8 Then I heard the voice of the Lord saying, “Whom shall I send? And who will go for us?”
And I said, “Here am I. Send me!”

Then Jesus said to Simon, “Don’t be afraid; from now on you will catch men.”  11 So they pulled their boats up on shore, left everything and followed him.

The response of Isaiah and of Peter models for us what should be our approach to God and this is what the writer of Hebrews tells us.

28 Therefore, since we are receiving a kingdom that cannot be shaken, let us be thankful, and so worship God acceptably with reverence and awe,  29 for our “God is a consuming fire.”

We worship God with reverence and awe for our God is, in a quote from Deuteronomy 4, a consuming fire. We do not take God for granted. We do not use God for our own purposes. That would be like, if you’ll pardon the pun, playing with fire.

In the second letter of Paul to the Corinthians Paul speaks of our approach to God.
7 Now if the ministry that brought death, which was engraved in letters on stone, came with glory, so that the Israelites could not look steadily at the face of Moses because of its glory, fading though it was,  8 will not the ministry of the Spirit be even more glorious?  9 If the ministry that condemns men is glorious, how much more glorious is the ministry that brings righteousness!  10 For what was glorious has no glory now in comparison with the surpassing glory.  11 And if what was fading away came with glory, how much greater is the glory of that which lasts!
12 Therefore, since we have such a hope, we are very bold.  13 We are not like Moses, who would put a veil over his face to keep the Israelites from gazing at it while the radiance was fading away.  14 But their minds were made dull, for to this day the same veil remains when the old covenant is read. It has not been removed, because only in Christ is it taken away.  15 Even to this day when Moses is read, a veil covers their hearts.  16 But whenever anyone turns to the Lord, the veil is taken away.  17 Now the Lord is the Spirit, and where the Spirit of the Lord is, there is freedom.  18 And we, who with unveiled faces all reflect the Lord’s glory, are being transformed into his likeness with ever-increasing glory, which comes from the Lord, who is the Spirit.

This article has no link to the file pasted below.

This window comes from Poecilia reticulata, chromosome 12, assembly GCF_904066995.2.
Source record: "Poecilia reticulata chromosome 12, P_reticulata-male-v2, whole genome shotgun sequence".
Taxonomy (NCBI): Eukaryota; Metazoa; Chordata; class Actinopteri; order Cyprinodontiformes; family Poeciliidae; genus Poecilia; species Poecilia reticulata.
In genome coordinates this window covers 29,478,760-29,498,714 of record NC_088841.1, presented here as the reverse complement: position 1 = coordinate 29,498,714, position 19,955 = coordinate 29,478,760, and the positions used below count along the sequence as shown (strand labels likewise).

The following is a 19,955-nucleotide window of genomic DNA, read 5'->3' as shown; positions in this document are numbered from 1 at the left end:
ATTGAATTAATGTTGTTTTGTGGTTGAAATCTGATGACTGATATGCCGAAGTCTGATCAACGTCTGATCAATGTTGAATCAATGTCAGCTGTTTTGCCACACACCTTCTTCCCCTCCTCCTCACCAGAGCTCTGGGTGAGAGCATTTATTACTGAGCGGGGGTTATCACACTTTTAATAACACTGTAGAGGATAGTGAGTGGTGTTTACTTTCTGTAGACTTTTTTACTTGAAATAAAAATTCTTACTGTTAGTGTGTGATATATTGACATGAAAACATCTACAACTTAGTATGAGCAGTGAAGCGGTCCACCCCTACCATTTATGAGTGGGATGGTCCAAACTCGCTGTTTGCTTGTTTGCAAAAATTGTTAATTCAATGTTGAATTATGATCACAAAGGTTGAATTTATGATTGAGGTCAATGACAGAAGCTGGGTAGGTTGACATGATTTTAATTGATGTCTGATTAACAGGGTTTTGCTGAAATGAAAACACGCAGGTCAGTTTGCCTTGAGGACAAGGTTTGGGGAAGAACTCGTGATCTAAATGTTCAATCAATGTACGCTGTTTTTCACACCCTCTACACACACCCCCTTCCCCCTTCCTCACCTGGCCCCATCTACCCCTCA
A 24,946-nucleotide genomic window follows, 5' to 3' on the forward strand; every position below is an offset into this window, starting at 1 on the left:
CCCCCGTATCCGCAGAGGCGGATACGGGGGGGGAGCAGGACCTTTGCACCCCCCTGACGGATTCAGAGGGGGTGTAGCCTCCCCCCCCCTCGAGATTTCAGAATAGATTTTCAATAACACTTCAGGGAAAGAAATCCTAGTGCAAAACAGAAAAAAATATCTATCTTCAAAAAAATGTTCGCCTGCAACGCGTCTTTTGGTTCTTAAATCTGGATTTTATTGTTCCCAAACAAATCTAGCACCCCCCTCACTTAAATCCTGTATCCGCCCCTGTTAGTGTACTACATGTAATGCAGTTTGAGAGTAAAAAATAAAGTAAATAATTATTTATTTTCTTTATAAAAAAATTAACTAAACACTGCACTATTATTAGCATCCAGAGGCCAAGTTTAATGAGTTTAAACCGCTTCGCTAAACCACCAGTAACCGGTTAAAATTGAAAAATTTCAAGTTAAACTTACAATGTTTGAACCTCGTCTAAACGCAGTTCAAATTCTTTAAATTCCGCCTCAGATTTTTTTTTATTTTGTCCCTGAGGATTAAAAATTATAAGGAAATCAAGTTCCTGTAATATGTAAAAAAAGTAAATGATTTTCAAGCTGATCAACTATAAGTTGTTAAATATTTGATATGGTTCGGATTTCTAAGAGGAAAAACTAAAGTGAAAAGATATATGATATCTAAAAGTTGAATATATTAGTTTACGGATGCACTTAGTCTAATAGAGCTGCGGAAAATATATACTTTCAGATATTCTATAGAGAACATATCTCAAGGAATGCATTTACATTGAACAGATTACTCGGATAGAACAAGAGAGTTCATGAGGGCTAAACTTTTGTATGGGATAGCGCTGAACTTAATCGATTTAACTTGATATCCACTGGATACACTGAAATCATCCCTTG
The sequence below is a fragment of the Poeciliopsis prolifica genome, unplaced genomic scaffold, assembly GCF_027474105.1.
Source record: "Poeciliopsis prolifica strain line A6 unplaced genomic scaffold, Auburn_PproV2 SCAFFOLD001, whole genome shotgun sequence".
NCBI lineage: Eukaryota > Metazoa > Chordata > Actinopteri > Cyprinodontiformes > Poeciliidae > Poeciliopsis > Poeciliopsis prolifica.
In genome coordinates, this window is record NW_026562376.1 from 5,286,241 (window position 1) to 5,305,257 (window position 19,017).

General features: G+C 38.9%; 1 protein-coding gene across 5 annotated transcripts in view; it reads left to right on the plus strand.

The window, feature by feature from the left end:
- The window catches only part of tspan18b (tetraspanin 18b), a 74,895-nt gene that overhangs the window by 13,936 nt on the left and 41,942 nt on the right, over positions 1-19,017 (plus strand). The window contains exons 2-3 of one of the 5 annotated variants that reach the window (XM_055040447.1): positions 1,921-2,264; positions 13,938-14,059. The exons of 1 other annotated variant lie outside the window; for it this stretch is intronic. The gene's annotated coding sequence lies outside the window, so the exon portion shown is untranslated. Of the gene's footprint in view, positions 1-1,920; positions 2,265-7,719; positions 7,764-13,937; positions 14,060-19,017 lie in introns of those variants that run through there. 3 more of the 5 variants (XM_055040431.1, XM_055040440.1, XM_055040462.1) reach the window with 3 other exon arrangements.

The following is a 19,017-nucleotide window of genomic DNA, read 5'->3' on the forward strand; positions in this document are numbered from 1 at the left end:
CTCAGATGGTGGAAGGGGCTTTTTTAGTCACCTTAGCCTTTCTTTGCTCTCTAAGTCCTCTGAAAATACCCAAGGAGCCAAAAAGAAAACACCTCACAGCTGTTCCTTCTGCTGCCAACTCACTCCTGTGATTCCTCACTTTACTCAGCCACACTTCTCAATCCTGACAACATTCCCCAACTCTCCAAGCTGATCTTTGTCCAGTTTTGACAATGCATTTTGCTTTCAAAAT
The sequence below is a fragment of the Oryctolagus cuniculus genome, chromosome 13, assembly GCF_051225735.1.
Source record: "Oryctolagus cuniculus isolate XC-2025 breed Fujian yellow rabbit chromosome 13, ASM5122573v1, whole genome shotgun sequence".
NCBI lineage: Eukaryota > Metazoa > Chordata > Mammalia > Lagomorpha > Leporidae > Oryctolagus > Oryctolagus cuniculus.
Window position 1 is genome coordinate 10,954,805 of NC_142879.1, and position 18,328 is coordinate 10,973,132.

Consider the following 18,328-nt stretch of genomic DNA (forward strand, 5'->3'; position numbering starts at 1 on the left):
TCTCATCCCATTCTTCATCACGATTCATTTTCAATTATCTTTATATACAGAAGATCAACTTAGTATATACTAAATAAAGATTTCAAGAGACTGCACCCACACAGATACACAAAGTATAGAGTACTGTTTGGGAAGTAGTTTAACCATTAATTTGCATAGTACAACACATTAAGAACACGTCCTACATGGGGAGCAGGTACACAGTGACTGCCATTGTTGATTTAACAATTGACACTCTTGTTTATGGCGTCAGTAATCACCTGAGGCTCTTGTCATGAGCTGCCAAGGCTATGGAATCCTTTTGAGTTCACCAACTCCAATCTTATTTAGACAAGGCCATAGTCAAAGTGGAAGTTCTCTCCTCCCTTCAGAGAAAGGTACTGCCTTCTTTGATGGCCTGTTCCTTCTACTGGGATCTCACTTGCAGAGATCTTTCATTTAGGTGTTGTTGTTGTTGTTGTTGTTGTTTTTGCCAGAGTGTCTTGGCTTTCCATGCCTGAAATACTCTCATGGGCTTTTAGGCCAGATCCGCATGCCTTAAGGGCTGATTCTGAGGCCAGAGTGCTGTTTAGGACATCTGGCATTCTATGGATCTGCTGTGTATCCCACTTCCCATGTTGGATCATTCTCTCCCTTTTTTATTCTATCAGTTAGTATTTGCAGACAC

“Therefore,” Paul says, “since we have such a hope, we are very bold.” There is no need to veil ourselves before God. With Christ as our savior, we can go directly to God without fear of being consumed by the purity of his holiness.

Our next hymn is #203, And Can It Be, a wonderful hymn written by Charles Wesley. Pay attention to the words. These verses speak of what Christ has done for us. Let the power of these words build in us as we sing verses 1, 2 and 3. Let our hearts be filled with awe and wonder at all Christ has done for us, his love for us and then in verse 4 let us burst forth with the conviction of what is now true for us.

No condemnation now I dread: Jesus, and all in him , is mine! Alive in him, my living head, and clothed in righteousness divine,

Now when you get to this point, when we sing this hymn, I want you to put special emphasis on this next word.

BOLD I approach th’eternal throne, and claim the crown, thru Christ my own.

Amazing love! How can it be that thou, my God, shouldst die for me.